K. Bitchava, D.V. Bitchava, Th. Papakostas
Department of Microbiology, Veterinary Laboratories “Vet In Progress Plus”, Greece


Urinary tract infection (UTI) is one of the most common bacterial infections encountered by small animal veterinarians, while the urine samples sent to the laboratory for microbiology test are almost 60% of the routine E. coli, Proteus spp. Enterococcus spp., Staphylococcus spp. and Klebsiella spp, are considered the most frequent pathogens encountered (Ball et al, 2008). Aerobic bacterial culture and susceptibility testing should be performed in all samples to identify the presence of resistant bacteria (Weese et al, 2011).


The aim of this study was to investigate the pathogens responsible for urinary tract infections in dogs and cats and also their resistance patterns using a s us with minimum inhibitory concentrations (MIC). hat provides


Urine samples were collected and sent to the laboratory within 12 hours. The samples were taken either by catheterization, using the mid-stream method or by cystocentesis from 500 clinically-suspected cases of urinary tract infections and tested bacteriologically using standard procedures. Both the identification and the antimicrobial susceptibility test were performed on the VITEK 2 system (Biomerieux). The efficacy ratios of the antibiotics were also calculated using the Minimum Inhibitory Concentrations provided automatically by the instrument fed automatically by the instrument.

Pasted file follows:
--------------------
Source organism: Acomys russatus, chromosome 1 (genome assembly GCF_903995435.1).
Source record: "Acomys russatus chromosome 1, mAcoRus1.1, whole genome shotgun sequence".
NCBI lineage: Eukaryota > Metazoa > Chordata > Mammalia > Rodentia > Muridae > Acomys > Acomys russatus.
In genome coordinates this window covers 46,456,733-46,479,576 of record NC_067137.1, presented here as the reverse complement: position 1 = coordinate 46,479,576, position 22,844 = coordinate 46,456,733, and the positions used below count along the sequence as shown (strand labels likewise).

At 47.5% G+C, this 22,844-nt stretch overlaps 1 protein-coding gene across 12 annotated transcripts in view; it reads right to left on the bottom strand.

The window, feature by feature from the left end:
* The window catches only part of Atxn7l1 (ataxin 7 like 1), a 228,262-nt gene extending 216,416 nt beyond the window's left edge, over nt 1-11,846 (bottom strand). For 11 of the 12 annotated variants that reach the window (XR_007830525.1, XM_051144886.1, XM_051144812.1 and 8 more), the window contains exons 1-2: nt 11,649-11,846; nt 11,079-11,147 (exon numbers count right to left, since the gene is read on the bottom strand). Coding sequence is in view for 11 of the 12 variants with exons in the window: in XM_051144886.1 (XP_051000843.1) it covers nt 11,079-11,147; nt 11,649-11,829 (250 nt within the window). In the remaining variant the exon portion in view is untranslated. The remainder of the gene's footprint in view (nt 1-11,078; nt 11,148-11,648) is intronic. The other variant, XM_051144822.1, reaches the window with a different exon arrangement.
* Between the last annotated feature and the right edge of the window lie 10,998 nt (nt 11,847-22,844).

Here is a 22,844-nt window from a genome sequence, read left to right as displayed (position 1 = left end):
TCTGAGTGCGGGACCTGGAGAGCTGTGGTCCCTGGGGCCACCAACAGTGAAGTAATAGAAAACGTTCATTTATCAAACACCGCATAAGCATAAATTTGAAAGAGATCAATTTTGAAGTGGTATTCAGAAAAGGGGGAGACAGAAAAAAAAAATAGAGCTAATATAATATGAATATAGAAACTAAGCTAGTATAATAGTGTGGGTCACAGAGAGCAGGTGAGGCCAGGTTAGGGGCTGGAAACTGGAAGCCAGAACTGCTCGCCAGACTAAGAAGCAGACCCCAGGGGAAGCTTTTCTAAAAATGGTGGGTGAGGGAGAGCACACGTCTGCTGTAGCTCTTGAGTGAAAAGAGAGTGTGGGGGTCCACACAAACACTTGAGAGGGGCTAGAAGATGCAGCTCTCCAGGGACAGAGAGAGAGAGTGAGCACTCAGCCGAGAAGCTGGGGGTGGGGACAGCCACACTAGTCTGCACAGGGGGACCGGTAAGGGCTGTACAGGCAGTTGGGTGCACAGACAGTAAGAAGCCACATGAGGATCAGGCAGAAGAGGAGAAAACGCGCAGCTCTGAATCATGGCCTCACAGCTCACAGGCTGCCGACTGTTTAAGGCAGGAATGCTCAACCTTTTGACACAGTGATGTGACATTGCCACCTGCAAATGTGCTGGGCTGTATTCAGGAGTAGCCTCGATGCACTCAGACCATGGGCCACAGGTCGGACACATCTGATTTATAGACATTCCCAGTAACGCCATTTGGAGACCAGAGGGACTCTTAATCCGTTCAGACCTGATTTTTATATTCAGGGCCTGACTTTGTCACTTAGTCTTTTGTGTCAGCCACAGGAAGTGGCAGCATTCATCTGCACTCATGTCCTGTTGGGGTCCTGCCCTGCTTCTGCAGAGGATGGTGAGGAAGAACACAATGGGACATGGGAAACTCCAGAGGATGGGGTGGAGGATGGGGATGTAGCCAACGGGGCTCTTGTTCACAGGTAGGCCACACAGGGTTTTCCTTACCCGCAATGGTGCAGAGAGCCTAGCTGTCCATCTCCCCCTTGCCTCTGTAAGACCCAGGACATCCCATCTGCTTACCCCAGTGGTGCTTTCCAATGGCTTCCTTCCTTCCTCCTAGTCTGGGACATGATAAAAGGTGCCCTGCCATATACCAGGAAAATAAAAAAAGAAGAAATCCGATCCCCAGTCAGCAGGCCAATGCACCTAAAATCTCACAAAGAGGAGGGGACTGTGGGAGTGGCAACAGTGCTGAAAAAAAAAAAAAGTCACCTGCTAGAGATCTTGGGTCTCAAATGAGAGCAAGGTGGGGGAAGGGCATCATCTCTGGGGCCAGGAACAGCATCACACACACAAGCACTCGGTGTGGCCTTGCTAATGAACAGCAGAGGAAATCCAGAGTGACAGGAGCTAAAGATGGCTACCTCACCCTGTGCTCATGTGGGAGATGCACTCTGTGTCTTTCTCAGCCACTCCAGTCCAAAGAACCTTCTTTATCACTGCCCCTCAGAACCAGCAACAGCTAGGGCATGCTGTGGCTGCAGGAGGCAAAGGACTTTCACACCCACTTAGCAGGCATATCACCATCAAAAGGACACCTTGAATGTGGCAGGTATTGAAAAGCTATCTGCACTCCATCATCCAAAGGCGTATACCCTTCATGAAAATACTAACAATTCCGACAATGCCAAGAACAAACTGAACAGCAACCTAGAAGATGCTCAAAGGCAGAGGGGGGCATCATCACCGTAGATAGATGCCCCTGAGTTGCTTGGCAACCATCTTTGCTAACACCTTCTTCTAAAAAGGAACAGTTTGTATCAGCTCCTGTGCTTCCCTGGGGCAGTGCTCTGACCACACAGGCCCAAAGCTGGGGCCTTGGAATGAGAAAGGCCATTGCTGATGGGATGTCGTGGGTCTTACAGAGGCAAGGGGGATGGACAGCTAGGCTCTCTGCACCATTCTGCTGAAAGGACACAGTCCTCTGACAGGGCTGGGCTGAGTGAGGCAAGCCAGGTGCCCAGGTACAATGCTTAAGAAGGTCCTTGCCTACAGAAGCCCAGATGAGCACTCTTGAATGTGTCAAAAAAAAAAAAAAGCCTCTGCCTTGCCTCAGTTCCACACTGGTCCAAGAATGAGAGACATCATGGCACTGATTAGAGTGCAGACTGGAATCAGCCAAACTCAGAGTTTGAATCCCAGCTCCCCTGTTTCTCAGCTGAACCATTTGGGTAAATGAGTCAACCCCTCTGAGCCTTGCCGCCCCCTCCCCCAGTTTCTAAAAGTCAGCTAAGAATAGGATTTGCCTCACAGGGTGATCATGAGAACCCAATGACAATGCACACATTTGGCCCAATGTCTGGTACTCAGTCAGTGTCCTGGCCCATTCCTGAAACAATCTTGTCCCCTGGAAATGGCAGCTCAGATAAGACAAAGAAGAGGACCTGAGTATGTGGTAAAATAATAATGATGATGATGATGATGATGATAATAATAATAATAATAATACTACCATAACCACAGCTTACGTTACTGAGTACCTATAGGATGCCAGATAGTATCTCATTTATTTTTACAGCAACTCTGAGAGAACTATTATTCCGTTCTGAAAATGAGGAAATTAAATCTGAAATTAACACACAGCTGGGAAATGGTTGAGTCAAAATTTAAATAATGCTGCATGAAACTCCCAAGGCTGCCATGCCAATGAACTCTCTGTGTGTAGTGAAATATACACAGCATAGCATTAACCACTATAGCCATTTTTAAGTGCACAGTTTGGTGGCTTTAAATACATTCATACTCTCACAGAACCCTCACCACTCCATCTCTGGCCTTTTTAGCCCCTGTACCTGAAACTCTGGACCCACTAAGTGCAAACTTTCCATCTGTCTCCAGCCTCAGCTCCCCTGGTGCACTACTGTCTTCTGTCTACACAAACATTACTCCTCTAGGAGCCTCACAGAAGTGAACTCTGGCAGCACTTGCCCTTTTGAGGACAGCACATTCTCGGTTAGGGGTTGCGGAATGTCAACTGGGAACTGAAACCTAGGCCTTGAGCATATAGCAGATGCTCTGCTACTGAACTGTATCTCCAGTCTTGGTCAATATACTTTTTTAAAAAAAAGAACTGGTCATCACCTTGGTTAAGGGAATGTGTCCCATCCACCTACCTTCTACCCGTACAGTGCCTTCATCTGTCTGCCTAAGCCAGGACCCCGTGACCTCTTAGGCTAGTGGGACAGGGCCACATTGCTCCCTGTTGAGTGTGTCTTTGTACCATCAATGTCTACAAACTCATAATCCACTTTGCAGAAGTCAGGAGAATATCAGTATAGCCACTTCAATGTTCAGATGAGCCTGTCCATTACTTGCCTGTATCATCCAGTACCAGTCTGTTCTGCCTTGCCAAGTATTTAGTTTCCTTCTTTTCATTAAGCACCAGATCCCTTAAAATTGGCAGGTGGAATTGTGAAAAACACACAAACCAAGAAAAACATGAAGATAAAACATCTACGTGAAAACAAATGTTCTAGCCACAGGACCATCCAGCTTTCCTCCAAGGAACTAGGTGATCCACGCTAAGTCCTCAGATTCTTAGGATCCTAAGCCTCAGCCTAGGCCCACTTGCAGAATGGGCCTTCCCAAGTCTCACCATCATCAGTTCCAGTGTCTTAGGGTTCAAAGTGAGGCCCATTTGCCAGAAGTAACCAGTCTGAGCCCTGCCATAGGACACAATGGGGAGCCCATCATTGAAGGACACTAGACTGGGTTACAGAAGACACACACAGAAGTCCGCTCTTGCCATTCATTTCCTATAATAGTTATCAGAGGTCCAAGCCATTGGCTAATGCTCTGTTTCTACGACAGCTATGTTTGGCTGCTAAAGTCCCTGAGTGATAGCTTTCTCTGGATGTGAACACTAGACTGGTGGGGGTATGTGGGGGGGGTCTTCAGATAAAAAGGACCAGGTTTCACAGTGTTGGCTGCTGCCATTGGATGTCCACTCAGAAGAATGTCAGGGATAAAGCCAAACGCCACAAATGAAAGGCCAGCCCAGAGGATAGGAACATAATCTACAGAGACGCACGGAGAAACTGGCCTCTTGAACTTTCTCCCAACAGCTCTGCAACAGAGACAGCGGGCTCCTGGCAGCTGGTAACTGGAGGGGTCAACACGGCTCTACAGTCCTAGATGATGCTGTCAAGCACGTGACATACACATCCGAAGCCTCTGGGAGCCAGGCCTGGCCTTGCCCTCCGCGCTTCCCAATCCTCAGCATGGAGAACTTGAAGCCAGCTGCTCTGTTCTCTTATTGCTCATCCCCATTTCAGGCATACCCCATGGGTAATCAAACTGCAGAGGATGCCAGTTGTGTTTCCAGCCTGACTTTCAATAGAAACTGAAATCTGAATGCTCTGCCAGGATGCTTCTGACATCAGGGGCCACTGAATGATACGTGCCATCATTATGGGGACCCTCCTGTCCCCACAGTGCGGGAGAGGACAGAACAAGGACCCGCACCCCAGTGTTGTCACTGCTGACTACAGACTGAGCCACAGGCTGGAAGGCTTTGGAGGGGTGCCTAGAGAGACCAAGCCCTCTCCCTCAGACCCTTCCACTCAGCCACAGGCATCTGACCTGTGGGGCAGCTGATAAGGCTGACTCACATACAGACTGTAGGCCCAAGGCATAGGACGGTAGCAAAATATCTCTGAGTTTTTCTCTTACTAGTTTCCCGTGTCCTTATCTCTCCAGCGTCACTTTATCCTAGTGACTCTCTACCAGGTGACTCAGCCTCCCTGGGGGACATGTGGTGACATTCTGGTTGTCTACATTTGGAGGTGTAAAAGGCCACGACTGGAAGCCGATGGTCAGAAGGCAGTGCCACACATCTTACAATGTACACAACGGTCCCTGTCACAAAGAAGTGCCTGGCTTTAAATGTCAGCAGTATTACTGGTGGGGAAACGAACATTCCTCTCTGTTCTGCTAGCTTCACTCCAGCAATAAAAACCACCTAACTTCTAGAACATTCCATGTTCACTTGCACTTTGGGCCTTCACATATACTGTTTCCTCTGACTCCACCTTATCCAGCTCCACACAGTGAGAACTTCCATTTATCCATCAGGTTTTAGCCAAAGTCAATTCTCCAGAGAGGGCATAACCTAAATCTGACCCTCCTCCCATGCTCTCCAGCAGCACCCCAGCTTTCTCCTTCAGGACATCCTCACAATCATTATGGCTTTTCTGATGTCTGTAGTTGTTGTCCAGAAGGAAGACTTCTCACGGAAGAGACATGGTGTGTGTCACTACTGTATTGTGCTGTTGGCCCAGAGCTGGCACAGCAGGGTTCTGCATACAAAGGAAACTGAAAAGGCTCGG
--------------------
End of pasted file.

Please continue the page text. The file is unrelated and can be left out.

E. coli showed the highest percentage of resistance to tetracycline (39%) and Proteus spp. to tetracycline and nitrofurantoin (88%). Staphylococci showed 58% resistance to VET Enterococci 100%; to cindamycin E penicillin, while Enterococci were 96% resistant to cefovecin and 100% to clindamycin and erythromycin.



VET This study showed that E. coli isolates were the predominant pathogens together with Proteus spp., Enterococcus spp., Staphylococcus spp. and Streptococcus spp. Moreover there were many resistances encountered for the antibiotics tested such as the resistance of Enterococcus spp. to cefovecin, of E. coli to tetracycline and fluoroquinolones compared to the other studies (Ball et al, 2008). Improper therapy can lead to a variety of patient health, economic, public health and regulatory concerns (Weese et al 2001). As drug resistance among bacterial pathogens is an evolving process, an accurate antimicrobial susceptibility test with MICs and efficacy ratios should be conducted to provide veterinarians with the most effective treatment of UTIS and prevent the emergence of multidrug resistant pathogens.


K.R. Ball, J.E. Rubin, M. Chirino-Trejo, P.M. Dowling (2008) Antimicrobial resistance and prevalence of canineuropathogens at the Western College of Veterinary Medicine Veterinary Teaching Hospital. The Cana dian Veterinary Journal 49(10) 985-990.

J.S. Weese, J.M. Blondeau, D. Boothe, E.B. Breitschwerdt, L. Guardabassi, A. Hillier, D.H. Lloyd, M.G. Papich, S.C. Rankin, J.D. Turnidge and J.E. Sykes (2011) Antimicrobial Use Guidelines for Treatment of Urinary Tract Disease in Dogs and Cats: Antimicrobial Guidelines Working Group of the International Society for Companion Animal Infectious Diseases, Veterinary Medicine International, 263768.